I see gifts and gift giving as a physical manifestation of our feelings and thoughts, meaning that giving gifts without deeper thought is just passing an item on to another person. In the worst case, an item that nobody ever wanted or needed. On these grounds I have for some years now abstained from getting Christmas, or any other presents to anyone, unless I feel that the gift is somehow personalized. Sure, I might give a box of chocolates, but even then I have spent time choosing the right brand, selection, pack size and package, based on the receiving person’s preferences. I have even taken plain bread from my corner bakery as souvenirs, knowing that the receiver likes this one type of bread from this one bakery. And I can assure you, the reception has each and every time been sincerely warm and grateful.

Leaving the local Christmas fair last weekend with these thoughts, I again recalled a quote from Rick Warren: “Time is your most precious gift because you only have a set amount of it….It is not enough to just say relationships are important; we must prove it by investing time in them.” I must admit that I have not read any of Mr. Warren’s books, nor am I familiar with his other work or any affiliations, but the quote I find to be true. I believe that people and relationships are among most important things in our daily lives and that investing our time in  relationships is essential for leading a good and happy life. Therefore, putting thought into gifts and investing time in selecting them shows your commitment to a relationship and is a way to nurture them.

I hope we could give a little more of our time and maybe a little less of all that garbage that gets hauled around the world especially during Christmas time. I am not against giving gifts, cheap or expensive, classical or modern, unique or mass-produced, novel or clichés. I am against giving gifts that were not chosen for a specific person and personality, but merely grabbed by a hand lacking thought only to be forwarded to another one lacking gratitude. If you cannot find a gift, maybe you can just give someone your time in its purest form: spend time with your closest ones, cook a meal with them, go for a walk. Be there and show that you care.

My revolution

My last, and already long due, blog post of the LYL blog challenge is about revolution: What revolution will I lead?

Seeing the question, I am already thinking if I even want to lead a revolution. Maybe just a small upheaval, or a demonstration, or just a harmless gang? At the same time I am confident, thanks to putting some thoughts on the proverbial paper, that I might actually be able to lead a revolution. The question just remains, which one?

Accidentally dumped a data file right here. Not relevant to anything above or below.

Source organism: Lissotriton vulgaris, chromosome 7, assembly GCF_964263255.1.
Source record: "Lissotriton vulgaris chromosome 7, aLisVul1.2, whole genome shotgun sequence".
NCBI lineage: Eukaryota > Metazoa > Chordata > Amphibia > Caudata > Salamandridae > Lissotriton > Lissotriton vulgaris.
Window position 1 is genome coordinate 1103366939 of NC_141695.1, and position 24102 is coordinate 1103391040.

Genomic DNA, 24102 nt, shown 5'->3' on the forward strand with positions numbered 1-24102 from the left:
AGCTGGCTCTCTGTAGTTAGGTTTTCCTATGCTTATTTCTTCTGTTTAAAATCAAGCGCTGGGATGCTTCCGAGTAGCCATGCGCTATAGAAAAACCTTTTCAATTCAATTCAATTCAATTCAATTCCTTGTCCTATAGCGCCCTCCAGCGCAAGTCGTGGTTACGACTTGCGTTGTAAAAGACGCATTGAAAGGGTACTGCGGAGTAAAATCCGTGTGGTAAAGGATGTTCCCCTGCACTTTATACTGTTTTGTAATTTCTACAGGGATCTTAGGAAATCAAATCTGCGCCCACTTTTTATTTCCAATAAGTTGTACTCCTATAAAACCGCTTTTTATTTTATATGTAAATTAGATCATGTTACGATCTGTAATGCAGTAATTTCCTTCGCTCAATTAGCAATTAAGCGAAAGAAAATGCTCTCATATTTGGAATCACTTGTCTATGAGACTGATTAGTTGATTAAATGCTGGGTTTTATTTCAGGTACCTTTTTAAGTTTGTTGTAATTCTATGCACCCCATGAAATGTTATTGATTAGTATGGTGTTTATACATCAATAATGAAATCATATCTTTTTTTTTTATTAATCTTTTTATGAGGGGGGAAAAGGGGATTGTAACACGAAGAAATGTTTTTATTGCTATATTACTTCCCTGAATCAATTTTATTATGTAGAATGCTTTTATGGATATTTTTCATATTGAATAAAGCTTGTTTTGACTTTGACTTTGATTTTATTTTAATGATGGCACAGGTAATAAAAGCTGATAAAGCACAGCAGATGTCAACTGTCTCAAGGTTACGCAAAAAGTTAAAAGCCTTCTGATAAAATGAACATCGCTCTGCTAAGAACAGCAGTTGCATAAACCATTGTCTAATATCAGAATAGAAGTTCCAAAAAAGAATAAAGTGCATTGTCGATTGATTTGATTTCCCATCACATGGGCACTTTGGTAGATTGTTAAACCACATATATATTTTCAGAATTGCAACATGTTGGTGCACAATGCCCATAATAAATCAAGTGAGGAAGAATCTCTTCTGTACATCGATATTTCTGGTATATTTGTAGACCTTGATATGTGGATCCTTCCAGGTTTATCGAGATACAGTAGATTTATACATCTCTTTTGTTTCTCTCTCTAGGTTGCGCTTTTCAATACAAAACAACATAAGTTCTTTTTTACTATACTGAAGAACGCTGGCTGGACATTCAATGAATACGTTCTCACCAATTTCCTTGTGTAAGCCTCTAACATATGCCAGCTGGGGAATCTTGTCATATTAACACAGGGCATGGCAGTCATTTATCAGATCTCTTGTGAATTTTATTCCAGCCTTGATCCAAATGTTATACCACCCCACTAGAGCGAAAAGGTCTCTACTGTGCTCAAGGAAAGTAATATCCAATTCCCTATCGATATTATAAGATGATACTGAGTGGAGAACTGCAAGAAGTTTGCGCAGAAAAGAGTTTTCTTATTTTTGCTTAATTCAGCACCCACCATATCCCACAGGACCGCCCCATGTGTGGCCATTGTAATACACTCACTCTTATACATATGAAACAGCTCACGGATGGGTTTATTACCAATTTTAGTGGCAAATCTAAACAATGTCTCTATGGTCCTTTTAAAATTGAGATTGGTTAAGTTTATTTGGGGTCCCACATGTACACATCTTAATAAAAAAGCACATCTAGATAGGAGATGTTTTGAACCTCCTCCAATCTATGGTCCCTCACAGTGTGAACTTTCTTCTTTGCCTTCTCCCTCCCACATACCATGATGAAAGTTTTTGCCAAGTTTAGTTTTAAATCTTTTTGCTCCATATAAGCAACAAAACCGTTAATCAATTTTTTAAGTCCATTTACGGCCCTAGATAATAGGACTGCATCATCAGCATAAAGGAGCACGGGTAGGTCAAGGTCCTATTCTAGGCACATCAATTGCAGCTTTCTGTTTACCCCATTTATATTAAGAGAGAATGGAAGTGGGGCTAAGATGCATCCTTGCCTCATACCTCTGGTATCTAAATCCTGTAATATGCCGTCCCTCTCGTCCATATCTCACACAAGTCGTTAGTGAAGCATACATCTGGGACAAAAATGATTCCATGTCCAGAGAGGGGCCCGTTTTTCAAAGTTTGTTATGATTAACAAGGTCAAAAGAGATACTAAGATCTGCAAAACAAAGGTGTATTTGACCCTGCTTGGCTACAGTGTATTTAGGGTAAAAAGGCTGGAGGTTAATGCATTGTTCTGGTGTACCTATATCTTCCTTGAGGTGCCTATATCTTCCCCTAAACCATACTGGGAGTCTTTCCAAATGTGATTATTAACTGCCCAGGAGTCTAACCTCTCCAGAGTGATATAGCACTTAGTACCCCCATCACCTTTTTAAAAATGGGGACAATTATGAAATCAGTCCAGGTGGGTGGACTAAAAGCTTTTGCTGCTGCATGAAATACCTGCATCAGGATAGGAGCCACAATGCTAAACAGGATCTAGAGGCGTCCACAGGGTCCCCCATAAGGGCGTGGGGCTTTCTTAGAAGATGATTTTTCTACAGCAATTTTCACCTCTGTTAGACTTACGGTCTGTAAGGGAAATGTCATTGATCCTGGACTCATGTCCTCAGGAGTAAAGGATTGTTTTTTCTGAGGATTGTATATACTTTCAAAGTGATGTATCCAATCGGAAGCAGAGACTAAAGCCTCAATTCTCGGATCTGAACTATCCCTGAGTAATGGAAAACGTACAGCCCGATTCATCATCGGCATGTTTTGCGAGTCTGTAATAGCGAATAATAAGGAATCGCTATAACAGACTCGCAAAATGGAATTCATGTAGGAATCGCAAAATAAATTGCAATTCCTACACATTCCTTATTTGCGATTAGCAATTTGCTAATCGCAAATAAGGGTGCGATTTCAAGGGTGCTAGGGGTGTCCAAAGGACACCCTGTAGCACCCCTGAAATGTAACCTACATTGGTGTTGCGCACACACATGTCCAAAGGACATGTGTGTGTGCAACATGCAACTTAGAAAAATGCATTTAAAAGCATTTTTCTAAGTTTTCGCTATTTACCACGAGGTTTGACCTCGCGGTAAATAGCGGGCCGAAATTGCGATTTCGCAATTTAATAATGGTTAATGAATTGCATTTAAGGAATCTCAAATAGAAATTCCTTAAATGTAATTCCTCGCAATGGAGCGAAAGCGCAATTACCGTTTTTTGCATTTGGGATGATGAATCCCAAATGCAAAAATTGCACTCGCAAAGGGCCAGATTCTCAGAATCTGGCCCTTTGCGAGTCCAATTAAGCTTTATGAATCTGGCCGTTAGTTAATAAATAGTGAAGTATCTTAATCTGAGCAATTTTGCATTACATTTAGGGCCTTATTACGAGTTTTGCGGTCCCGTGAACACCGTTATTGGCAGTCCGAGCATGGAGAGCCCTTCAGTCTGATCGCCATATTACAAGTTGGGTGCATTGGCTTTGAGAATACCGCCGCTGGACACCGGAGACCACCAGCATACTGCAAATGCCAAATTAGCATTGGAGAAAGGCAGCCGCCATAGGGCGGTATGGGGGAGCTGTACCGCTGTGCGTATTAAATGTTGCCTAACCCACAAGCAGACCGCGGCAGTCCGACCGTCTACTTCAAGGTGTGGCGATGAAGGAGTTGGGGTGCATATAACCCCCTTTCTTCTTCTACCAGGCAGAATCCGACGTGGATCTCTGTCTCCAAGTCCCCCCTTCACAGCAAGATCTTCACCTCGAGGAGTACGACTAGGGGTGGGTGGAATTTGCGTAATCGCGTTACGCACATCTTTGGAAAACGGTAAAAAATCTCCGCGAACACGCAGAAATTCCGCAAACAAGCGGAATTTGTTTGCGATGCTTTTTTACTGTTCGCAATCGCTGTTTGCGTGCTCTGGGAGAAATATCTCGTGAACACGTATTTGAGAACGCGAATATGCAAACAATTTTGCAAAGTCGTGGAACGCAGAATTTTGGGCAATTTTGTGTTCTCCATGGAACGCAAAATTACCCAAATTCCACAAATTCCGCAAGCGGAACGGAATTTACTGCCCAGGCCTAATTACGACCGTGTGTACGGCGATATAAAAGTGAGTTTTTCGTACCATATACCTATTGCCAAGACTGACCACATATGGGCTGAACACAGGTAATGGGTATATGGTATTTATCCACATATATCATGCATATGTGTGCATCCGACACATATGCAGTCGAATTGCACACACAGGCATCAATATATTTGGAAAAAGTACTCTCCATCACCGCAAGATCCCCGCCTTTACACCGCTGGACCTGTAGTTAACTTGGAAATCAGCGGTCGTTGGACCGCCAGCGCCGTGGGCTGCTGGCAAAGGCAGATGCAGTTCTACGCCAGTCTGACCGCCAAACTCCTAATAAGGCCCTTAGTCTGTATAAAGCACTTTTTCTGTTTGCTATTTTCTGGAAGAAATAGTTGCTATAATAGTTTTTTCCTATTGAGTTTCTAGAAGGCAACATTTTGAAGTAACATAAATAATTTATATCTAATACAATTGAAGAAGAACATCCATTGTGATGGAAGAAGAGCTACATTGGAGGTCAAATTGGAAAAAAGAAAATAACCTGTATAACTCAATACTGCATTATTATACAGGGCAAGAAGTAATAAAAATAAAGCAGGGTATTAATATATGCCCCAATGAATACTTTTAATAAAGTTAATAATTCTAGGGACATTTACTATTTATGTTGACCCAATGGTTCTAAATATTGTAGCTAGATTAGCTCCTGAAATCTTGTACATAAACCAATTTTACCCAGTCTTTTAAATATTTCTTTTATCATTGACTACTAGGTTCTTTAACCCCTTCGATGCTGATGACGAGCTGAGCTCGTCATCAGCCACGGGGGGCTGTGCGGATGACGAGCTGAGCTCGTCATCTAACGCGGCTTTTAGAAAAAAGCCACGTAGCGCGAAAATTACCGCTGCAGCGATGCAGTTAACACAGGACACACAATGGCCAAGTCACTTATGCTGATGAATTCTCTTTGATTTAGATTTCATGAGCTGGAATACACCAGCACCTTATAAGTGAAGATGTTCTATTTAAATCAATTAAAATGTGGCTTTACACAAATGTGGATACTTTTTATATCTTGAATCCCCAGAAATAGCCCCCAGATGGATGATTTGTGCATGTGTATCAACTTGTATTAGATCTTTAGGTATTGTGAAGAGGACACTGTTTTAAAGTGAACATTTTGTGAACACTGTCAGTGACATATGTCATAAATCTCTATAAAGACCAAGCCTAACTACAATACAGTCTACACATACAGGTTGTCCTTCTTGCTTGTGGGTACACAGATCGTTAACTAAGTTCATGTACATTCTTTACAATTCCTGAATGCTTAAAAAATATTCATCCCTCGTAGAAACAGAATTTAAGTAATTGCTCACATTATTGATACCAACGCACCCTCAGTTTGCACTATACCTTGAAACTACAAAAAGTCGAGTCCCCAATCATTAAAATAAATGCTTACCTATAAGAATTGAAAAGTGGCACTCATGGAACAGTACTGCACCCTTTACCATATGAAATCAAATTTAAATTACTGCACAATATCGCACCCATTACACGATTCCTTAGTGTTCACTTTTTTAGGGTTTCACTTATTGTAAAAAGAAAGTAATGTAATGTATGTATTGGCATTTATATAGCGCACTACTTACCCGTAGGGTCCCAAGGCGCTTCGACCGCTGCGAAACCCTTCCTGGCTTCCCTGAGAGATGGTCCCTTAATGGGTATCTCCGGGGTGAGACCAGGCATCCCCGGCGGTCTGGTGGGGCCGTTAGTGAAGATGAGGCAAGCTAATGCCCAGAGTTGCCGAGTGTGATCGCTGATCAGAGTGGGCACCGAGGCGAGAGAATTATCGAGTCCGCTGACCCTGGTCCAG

Based on my elevator pitch and the difference I want to make, my revolution might be about empowering people through collaboration, getting people help one another more and work towards common goals. I know, this sound very far-reaching, abstract and more like a UN statement, but at the moment that’s all I have. I will work to get a clearer picture so that I can and eventually will  start my revolution. Maybe the goal will change, I do not know yet. In any case, I will not wait for a final, clear formulation, but just for enough to start a revolution I want to start. In the meantime, gaining experience on working together with people, bringing them together and encouraging them to reach together for common goals should give me the confidence and some of the skills I will need later.

The difference I want to make

As one of the last writing tasks of the LYL blog challenge we were asked to write about the change we want to make in the world. Reflecting on my elevator pitch I wrote earlier, the change I want to make would go along the lines of making a better society where everyone wants and can help others as permitted by their own capacity. I want to see a society with people working together to achieve more than anyone alone could achieve. Of this last point I was reminded just this weekend, as our gymnastics and sports club threw our bi-annual show comprising of acting, acrobatics, dance and other kinds of entertainment without forgetting food and beverages. Being not only on stage but also behind the scenes showed me, how enthusiastic and hard-working people with a common goal and a leader can achieve whatever they set out to do.

Having experienced this team-spirit and seen its results, I am sure that using more of the same approach in our society and politics we could achieve much more and at the same time also with less resources, be they natural or human. Sure, we are working towards common goals, but still we have too much antagonism that prevents us from working together to our full capacity. How this ideal will transform into a crystal clear goal and action, I have yet to define. On a personal level, the first step for me is to stay and become even more engaged in our gymnastics and sports club, and just do things together with friends. I believe that taking even one step in the right direction helps more than trying to plan out the whole trip before making a move.

I will keep doing things, learning and trying to be a zero. I am confident that the goal will become clear during this process and I can take the next, bigger step, when the time comes.